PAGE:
It would certainly be easy to be discouraged, or even to abandon the notion that peace is possible, given the new status quo in Ukraine, the Central African Republic, Iraq, Nigeria, Ferguson, Missouri, Mexico, Syria, Gaza, Somalia, etc., etc., etc.

Against this backdrop, the annual commemoration of the International Day of Peace on Sept. 21 ( seems futile—like holding a storm awareness seminar in the middle of a category five hurricane.

Yes, the big picture is awful. That’s why I choose to look instead at a number of small pictures that show pockets of peace breaking out all around the globe. 

Several examples of these peace outbreaks can be found in the September, 2014 edition of “Building Peace” ( ), a publication produced by the Alliance for Peacebuilding ( . 

One peace outbreak spotlighted in “Building Peace” is occurring in Congo. “Since 2010, a local Congolese organization, Fondation  Chirezi (FOCHI), has taken an innovative  approach to (accountability, justice, and peacebuilding).  FOCHI’s primary focus is to ensure swift, accessible, and free justice to rural village populations. Staff and volunteers work with local communities and within traditional structures to establish community peace courts called barazas.”

Another peace project is connecting Middle Easterners. “The Peace Factory is a nonprofit organization promoting peace in the Middle East by making connections between people on Facebook. The Peace Factory initially encouraged people to post a simple message of love from Israelis to Iranians. The campaign quickly expanded to other conflicted pairs (Palestine-Israel, Morocco-Iran, Pakistan-Israel, America-Iran, and so on).”

There are many such successful peacebuilding efforts. I have witnessed many of these efforts myself. In northern Uganda, real, measurable reconciliation is occurring after a tragic 20-year civil war. In Uganda in 2011, radio journalists joined forces to ensure that they did not fuel violence during the presidential election. The same occurred in Kenya in 2013. I’ve witnessed productive, cross border dialogue, again among journalists, in Cyprus. And I’ve even seen Lebanese politicians from opposite ends of the political spectrum do what many believed was impossible—they actually sat behind a table together and agreed on several important policy positions.

Also, the number of organizations succeeding in promoting peace is impressive, and includes the Alliance for Peacebuilding, Seeds of Peace (, the Search for Common Ground (, and, humbly, the Center for Global Peace Journalism (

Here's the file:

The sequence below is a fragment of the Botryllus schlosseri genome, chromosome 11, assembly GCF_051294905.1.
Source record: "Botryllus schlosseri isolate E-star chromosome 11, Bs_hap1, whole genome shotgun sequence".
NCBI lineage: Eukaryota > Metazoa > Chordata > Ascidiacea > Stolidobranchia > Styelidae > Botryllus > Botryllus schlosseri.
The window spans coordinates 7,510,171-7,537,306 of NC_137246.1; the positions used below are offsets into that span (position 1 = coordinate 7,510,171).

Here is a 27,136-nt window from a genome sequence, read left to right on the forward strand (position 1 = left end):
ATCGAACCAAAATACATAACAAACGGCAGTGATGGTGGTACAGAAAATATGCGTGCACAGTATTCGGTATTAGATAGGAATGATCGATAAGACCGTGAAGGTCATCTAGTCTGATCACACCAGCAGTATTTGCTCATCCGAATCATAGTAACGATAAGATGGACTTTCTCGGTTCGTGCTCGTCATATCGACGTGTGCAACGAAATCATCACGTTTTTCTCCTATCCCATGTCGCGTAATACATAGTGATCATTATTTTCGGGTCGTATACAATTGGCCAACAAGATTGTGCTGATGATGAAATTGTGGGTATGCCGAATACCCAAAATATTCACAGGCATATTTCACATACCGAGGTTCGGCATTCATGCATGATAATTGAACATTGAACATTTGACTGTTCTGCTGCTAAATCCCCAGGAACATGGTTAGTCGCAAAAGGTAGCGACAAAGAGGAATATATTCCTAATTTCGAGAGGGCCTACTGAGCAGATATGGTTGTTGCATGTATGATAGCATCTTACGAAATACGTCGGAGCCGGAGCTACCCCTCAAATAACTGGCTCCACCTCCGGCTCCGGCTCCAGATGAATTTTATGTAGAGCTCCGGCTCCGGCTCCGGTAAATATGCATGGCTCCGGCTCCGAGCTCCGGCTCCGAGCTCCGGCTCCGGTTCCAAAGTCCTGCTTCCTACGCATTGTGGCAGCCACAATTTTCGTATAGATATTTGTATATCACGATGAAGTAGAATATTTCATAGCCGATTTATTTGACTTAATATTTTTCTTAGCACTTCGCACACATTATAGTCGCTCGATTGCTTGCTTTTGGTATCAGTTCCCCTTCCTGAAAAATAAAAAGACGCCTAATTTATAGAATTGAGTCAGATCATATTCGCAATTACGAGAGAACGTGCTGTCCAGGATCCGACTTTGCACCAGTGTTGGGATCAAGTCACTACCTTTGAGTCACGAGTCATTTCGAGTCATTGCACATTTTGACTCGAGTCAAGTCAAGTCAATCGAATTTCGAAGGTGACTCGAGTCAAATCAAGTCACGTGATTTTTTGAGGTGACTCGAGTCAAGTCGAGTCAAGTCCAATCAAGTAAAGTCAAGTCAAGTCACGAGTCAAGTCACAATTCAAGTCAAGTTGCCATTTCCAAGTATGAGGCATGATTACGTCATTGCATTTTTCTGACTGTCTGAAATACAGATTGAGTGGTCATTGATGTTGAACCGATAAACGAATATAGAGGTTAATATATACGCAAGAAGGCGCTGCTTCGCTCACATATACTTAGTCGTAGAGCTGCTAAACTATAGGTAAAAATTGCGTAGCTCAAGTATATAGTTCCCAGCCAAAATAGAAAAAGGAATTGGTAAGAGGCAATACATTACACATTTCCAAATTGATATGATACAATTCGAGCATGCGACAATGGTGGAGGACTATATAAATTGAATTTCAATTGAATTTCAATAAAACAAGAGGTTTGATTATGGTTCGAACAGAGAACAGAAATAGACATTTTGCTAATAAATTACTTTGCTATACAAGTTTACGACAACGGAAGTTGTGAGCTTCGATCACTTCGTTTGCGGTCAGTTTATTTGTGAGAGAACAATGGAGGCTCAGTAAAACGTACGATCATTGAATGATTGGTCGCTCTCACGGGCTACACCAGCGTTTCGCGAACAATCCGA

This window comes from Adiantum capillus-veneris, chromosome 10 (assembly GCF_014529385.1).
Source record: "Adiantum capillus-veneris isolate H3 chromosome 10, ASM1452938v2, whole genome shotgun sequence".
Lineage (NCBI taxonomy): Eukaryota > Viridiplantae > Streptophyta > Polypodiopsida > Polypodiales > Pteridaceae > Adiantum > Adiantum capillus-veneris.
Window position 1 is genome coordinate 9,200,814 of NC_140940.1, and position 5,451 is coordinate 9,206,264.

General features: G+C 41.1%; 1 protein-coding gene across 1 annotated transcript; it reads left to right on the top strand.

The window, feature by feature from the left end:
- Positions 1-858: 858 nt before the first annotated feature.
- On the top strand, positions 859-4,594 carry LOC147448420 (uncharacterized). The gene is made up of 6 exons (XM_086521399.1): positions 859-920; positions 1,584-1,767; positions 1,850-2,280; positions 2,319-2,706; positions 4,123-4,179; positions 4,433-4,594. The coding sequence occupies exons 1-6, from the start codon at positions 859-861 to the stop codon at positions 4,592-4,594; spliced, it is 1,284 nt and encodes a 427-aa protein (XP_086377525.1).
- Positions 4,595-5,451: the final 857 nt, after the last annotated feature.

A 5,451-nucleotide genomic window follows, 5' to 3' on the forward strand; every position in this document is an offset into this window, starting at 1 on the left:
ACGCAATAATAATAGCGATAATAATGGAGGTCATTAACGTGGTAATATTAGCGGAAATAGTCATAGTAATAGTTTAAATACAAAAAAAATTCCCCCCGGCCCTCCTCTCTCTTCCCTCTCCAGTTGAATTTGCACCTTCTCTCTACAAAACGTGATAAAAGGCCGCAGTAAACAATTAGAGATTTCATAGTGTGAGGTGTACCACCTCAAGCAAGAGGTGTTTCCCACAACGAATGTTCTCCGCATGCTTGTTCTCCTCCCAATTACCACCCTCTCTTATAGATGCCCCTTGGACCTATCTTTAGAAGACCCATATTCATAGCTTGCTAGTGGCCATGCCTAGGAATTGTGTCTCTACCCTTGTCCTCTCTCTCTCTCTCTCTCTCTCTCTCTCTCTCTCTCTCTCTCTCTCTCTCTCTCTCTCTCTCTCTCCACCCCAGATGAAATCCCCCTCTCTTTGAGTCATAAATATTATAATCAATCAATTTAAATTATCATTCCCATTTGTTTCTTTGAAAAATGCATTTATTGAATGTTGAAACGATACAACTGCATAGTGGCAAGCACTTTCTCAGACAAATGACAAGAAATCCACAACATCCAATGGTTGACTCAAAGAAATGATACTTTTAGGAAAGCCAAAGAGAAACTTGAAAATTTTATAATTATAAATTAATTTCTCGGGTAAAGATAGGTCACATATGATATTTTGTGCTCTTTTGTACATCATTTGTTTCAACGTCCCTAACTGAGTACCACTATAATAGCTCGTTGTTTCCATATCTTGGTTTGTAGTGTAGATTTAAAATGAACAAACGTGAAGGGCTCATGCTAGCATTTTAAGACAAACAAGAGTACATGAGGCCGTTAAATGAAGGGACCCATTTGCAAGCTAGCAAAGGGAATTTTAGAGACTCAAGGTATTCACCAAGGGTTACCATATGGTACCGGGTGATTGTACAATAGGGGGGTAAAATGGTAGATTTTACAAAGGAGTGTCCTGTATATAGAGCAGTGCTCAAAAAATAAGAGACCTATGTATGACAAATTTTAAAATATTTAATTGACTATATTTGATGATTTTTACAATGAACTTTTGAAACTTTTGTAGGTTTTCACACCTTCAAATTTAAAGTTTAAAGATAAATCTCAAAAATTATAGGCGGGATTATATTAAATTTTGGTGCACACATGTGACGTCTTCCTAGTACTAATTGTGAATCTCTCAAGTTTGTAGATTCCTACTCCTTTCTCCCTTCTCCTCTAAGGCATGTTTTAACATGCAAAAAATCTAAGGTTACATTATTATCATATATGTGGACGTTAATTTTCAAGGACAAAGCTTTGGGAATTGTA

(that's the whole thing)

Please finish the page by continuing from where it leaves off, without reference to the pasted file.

So, to answer my friend’s question, while no one could help but be depressed by the deluge of bad news, there are nevertheless plenty of examples of peace outbreaks around the globe. It is these outbreaks that provide me the encouragement and the impetus to continue working for peace.

Wednesday, September 10, 2014

Nazi Propaganda Exhibit Offers Valuable, Timely Lessons

Among other factors, “press indifference” helped the Nazi party consolidate power in the early 1930’s in Germany, according to our guide at the National Archives-Kansas City’s exhibit of “State of Deception: The Power of Nazi Propaganda.”

The Park University peace journalism class toured the exhibit today.

It is exactly this press indifference to tyrants, war-mongers, and propagandists that peace journalism preaches against. Instead of simply parroting propaganda, peace journalists help the public identify propaganda and its purposes while offering news consumers a counter-narrative that relies on facts instead of distortions.

Once the Nazis came to power, they swiftly crushed free media, making it impossible to report anything that didn’t echo official propaganda. However, before the Nazis ascended to power, during the late 1920’s until they were elected to a Reichstag majority in 1933, the German press could have attempted to expose Hitler and his broken ideology. Why didn’t this happen? Our informative guide Ellen told my students that the German press regarded Hitler as a powerless nobody, a preposterous lightweight, before he came to power. This dismissive attitude had the gravest repercussions for Germany and the world.

Of course, the Nazis weren’t the first or the last to use propaganda. Monday in peace journalism class, we talked about how ISIS was using social media to spread their messages, and how responsible media should react to offer counter-narratives. Later this semester, we’ll talk about how the American media shirked their responsibility to not simply regurgitate administration propaganda during the run-up to the Iraq war in 1993.

The outstanding “State of Deception” exhibit is a must visit, and a vivid reminder of the destructive power of communication. In teaching peace journalism, I hope to offer my students the antithesis—an education in the power of communication to be constructive. 

--Follow me on Twitter @PeaceJourn--